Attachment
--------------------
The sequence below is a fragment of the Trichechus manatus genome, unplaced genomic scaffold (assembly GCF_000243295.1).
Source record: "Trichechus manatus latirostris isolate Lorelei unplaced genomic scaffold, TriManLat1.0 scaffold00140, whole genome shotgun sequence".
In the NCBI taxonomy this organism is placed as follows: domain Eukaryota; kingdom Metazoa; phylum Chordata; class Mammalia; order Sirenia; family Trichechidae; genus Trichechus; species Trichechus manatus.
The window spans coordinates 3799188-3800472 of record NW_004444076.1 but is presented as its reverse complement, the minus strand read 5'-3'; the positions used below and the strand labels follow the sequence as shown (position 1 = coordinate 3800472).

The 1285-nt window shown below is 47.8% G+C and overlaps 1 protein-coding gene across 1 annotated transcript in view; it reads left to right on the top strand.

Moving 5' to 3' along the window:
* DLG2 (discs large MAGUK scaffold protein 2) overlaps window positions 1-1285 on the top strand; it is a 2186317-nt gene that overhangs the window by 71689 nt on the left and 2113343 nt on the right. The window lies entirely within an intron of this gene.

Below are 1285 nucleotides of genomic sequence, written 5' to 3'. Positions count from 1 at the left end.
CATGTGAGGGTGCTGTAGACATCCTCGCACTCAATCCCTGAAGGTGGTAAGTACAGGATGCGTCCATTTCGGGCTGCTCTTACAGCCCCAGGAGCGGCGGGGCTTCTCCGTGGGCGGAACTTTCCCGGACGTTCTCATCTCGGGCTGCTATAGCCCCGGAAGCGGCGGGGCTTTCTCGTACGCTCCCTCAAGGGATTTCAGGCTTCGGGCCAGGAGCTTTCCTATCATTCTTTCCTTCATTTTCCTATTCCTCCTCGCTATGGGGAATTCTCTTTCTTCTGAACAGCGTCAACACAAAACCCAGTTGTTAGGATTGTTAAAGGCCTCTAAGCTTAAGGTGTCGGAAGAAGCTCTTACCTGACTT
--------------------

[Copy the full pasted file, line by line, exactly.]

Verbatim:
The sequence below is a fragment of the Trichechus manatus genome, unplaced genomic scaffold (assembly GCF_000243295.1).
Source record: "Trichechus manatus latirostris isolate Lorelei unplaced genomic scaffold, TriManLat1.0 scaffold00140, whole genome shotgun sequence".
In the NCBI taxonomy this organism is placed as follows: domain Eukaryota; kingdom Metazoa; phylum Chordata; class Mammalia; order Sirenia; family Trichechidae; genus Trichechus; species Trichechus manatus.
The window spans coordinates 3799188-3800472 of record NW_004444076.1 but is presented as its reverse complement, the minus strand read 5'-3'; the positions used below and the strand labels follow the sequence as shown (position 1 = coordinate 3800472).

The 1285-nt window shown below is 47.8% G+C and overlaps 1 protein-coding gene across 1 annotated transcript in view; it reads left to right on the top strand.

Moving 5' to 3' along the window:
* DLG2 (discs large MAGUK scaffold protein 2) overlaps window positions 1-1285 on the top strand; it is a 2186317-nt gene that overhangs the window by 71689 nt on the left and 2113343 nt on the right. The window lies entirely within an intron of this gene.

Below are 1285 nucleotides of genomic sequence, written 5' to 3'. Positions count from 1 at the left end.
CATGTGAGGGTGCTGTAGACATCCTCGCACTCAATCCCTGAAGGTGGTAAGTACAGGATGCGTCCATTTCGGGCTGCTCTTACAGCCCCAGGAGCGGCGGGGCTTCTCCGTGGGCGGAACTTTCCCGGACGTTCTCATCTCGGGCTGCTATAGCCCCGGAAGCGGCGGGGCTTTCTCGTACGCTCCCTCAAGGGATTTCAGGCTTCGGGCCAGGAGCTTTCCTATCATTCTTTCCTTCATTTTCCTATTCCTCCTCGCTATGGGGAATTCTCTTTCTTCTGAACAGCGTCAACACAAAACCCAGTTGTTAGGATTGTTAAAGGCCTCTAAGCTTAAGGTGTCGGAAGAAGCTCTTACCTGACTT